The Dangers of Putting Cooking Oil Down the Sink

Cooking oil is something most people use at least once a day, whether it’s a small amount for frying some veggies or a larger quantity for a deep-fat fryer. However, while cooking oil is incredibly useful, it can cause a lot of damage to your drains inside and outdoors if you pour used oil down the sink. Here’s what happens and how to deal with the problem.

The Dangers of Putting Cooking Oil Down the Sink

What Happens If You Pour Cooking Oil Down the Sink?

Pouring cooking oil down the sink may seem like an easy way to dispose of it, but it can lead to serious plumbing issues. When oil is poured down the drain, it sticks to the sides of pipes and hardens over time, collecting other food deposits along the way.

The buildup of hard fat restricts water flow and can completely clog pipes, causing slow-draining sinks and sewage to back up into homes.

Blocked sinks and external drains are a nightmare for homeowners. Fixing a clogged drain caused by a buildup of solidified oil requires snaking the pipes, jet blasting, or complete replacement of damaged pipes. These types of plumbing repairs are unpleasant and potentially expensive.

The Environmental Cost of Cooking Oil

Cooking oil poured down drains also wreaks havoc on public sewer systems and the environment.

When fatbergs block sewers, the water company must send workers into dangerous, confined spaces to attempt to break up or remove the fatbergs. If fatbergs are not promptly cleared, sewer overflows can go on for days, dumping millions of gallons of hazardous waste into the environment.

Sewage overflows allow disease-causing pathogens, toxic chemicals, pharmaceuticals, and nutrients from fertilisers to pollute waterways. This sewage pollution poses risks to human health, contaminates drinking water, threatens aquatic life, and damages ecosystems.

The Horror of Fatbergs

The largest fatberg ever found was in Liverpool in 2019 and took two years to clear. It weighed in at a massive 400 tonnes and stretched through 250 metres of sewer. Another fatberg discovered in Birmingham in 2021 weighed 300 tonnes and took three months to clear.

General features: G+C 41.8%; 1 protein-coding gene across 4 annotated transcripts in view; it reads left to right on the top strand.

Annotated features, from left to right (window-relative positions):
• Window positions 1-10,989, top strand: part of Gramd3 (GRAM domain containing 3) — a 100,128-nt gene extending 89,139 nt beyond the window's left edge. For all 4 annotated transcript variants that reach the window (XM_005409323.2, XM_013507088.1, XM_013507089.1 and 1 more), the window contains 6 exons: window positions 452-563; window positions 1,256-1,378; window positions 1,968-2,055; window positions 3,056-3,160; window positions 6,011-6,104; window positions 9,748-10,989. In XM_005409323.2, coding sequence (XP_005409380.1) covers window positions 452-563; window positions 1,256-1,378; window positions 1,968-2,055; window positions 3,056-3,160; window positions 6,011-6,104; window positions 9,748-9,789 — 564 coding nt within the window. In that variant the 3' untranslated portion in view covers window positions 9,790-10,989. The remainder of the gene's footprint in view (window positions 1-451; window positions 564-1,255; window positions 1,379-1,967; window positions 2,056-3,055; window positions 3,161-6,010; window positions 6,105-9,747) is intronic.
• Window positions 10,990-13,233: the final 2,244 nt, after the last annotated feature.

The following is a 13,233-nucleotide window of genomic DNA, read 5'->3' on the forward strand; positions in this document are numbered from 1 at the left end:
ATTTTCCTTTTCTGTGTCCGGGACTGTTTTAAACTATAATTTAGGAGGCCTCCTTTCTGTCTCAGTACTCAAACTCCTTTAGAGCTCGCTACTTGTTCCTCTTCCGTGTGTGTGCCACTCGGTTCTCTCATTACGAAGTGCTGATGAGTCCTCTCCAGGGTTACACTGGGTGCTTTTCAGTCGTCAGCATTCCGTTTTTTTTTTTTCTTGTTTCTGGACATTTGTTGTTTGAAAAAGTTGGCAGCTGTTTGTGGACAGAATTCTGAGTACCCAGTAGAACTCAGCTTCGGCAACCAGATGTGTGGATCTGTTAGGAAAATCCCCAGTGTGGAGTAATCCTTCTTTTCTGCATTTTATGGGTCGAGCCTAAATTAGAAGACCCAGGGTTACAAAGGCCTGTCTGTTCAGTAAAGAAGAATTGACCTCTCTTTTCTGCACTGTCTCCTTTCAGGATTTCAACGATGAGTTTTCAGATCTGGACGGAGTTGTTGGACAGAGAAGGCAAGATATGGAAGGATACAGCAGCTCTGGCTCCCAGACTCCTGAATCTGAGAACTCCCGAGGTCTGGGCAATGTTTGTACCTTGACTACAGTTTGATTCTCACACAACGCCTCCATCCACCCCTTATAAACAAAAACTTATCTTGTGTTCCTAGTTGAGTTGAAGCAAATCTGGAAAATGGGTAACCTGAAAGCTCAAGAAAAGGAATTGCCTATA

These disgusting fat masses emit toxic methane gas as they putrefy. The stench from fatbergs containing rotting fat, faeces, tampons, and sanitary pads is sickening. It was a nasty smell reported by residents in Birmingham that first alerted the water company to the problem. Fatberg removal workers describe being overcome by the mind-bogglingly horrific odours.

What to Do If Cooking Oil Goes Down the Sink

If you accidentally pour oil down the drain, don't panic. Immediately pour dish soap down the drain and let hot water run for a few minutes to keep the oil soft and prevent clogs from forming.

You can also use vinegar and baking soda. Pour a mixture of baking soda and vinegar down the sink, let it sit for 10-15 minutes, then flush with lots of hot water. Repeat daily until the drain is clear. The heat melts the grease buildup and baking soda helps scrub it away.

Using a plunger or mechanical snake can also help clear small oil clogs before they harden and create major blockages. But if you can't seem to clear the clog yourself, call an emergency plumber in London like us to prevent extensive damage.

Dealing with Cooking Oil Clogs

If your drain is completely clogged with hardened oil, don't try DIY methods like caustic chemical drain cleaners - you could harm yourself or your pipes. In this instance, a drain clearance professional is needed. Call one of our Hertfordshire team to clear the blockage.

Our drainage company can use a sewer camera to locate the blockage. We can then start the job of unblocking your drain. Drain jetting involves propelling high-pressure streams of water through the pipes to break up the clog. It's the most effective way to fully clear out thick, stubborn fatbergs.

What’s the Best Way to Dispose of Used Cooking Oil?

To avoid plumbing disasters, blocked drains, and environmental harm, never pour fats, oils, or grease down the drain. Here are some safe, eco-friendly ways to dispose of used cooking oil:

  • Recycle it – in some areas, cooking oil can be recycled as part of a food waste recycling service. You can also pour the oil back into its original container and drop it in your general waste bin.
  • Add it to compost - small amounts of oil can be mixed into compost piles. The oil breaks down naturally over time.
  • Use it to make bird feeders or fire starters - you can create homemade suet cakes for birds or newspaper fire starters by combining used cooking oil with seeds or sawdust.
  • Bring it to a waste oil collection site - auto repair shops and household recycling centres often have used oil collection tanks. Call ahead to see if they accept cooking oil.

By keeping cooking oil out of drains and sewers, you can prevent plumbing emergencies, protect sewage infrastructure, and stop hazardous pollution. Disposing of used oil properly keeps your pipes, the environment, and your community safe.

If you do end up with a sink or sewer blockage caused by cooling oil – or anything else – give us a call today. First Response Drainage should be your first call we are specialist blocked drain engineers and provide emergency drain clearance 24/7 across London. Call 0800 043 4860 and get your drains unblocked.